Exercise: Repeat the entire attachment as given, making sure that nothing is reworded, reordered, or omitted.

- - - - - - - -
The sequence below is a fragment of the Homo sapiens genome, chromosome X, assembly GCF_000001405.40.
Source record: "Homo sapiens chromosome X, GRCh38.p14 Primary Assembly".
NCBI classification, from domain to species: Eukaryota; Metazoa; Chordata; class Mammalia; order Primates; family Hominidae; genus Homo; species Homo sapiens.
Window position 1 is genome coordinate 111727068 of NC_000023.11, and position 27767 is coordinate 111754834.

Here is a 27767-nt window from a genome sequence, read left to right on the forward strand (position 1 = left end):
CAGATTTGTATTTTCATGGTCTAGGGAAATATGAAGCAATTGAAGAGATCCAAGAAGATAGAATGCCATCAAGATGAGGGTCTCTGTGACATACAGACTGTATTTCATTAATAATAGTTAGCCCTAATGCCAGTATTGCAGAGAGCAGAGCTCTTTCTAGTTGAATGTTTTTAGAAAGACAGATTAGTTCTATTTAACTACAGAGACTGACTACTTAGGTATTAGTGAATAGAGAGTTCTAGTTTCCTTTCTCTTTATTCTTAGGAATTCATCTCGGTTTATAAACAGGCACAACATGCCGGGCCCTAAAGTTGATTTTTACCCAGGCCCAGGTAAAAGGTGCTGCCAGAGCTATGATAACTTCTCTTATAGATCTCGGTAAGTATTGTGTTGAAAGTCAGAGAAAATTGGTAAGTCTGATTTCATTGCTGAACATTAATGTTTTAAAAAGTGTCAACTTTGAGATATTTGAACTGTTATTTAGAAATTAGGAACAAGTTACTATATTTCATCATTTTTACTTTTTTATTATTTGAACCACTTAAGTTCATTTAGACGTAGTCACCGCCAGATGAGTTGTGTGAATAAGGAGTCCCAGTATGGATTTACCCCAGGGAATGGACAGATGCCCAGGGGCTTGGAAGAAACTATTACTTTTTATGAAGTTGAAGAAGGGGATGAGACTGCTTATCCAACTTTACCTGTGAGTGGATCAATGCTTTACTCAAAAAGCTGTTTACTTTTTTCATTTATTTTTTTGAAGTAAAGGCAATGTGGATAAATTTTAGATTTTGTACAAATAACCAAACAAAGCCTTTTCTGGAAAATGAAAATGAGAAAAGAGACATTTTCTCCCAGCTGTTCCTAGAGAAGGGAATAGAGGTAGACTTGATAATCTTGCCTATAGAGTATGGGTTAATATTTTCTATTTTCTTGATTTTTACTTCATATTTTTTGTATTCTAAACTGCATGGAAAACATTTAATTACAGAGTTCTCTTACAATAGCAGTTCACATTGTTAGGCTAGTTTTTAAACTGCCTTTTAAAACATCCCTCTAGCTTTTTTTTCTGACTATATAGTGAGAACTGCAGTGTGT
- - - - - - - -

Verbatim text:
The sequence below is a fragment of the Homo sapiens genome, chromosome X, assembly GCF_000001405.40.
Source record: "Homo sapiens chromosome X, GRCh38.p14 Primary Assembly".
NCBI classification, from domain to species: Eukaryota; Metazoa; Chordata; class Mammalia; order Primates; family Hominidae; genus Homo; species Homo sapiens.
Window position 1 is genome coordinate 111727068 of NC_000023.11, and position 27767 is coordinate 111754834.

Here is a 27767-nt window from a genome sequence, read left to right on the forward strand (position 1 = left end):
CAGATTTGTATTTTCATGGTCTAGGGAAATATGAAGCAATTGAAGAGATCCAAGAAGATAGAATGCCATCAAGATGAGGGTCTCTGTGACATACAGACTGTATTTCATTAATAATAGTTAGCCCTAATGCCAGTATTGCAGAGAGCAGAGCTCTTTCTAGTTGAATGTTTTTAGAAAGACAGATTAGTTCTATTTAACTACAGAGACTGACTACTTAGGTATTAGTGAATAGAGAGTTCTAGTTTCCTTTCTCTTTATTCTTAGGAATTCATCTCGGTTTATAAACAGGCACAACATGCCGGGCCCTAAAGTTGATTTTTACCCAGGCCCAGGTAAAAGGTGCTGCCAGAGCTATGATAACTTCTCTTATAGATCTCGGTAAGTATTGTGTTGAAAGTCAGAGAAAATTGGTAAGTCTGATTTCATTGCTGAACATTAATGTTTTAAAAAGTGTCAACTTTGAGATATTTGAACTGTTATTTAGAAATTAGGAACAAGTTACTATATTTCATCATTTTTACTTTTTTATTATTTGAACCACTTAAGTTCATTTAGACGTAGTCACCGCCAGATGAGTTGTGTGAATAAGGAGTCCCAGTATGGATTTACCCCAGGGAATGGACAGATGCCCAGGGGCTTGGAAGAAACTATTACTTTTTATGAAGTTGAAGAAGGGGATGAGACTGCTTATCCAACTTTACCTGTGAGTGGATCAATGCTTTACTCAAAAAGCTGTTTACTTTTTTCATTTATTTTTTTGAAGTAAAGGCAATGTGGATAAATTTTAGATTTTGTACAAATAACCAAACAAAGCCTTTTCTGGAAAATGAAAATGAGAAAAGAGACATTTTCTCCCAGCTGTTCCTAGAGAAGGGAATAGAGGTAGACTTGATAATCTTGCCTATAGAGTATGGGTTAATATTTTCTATTTTCTTGATTTTTACTTCATATTTTTTGTATTCTAAACTGCATGGAAAACATTTAATTACAGAGTTCTCTTACAATAGCAGTTCACATTGTTAGGCTAGTTTTTAAACTGCCTTTTAAAACATCCCTCTAGCTTTTTTTTCTGACTATATAGTGAGAACTGCAGTGTGT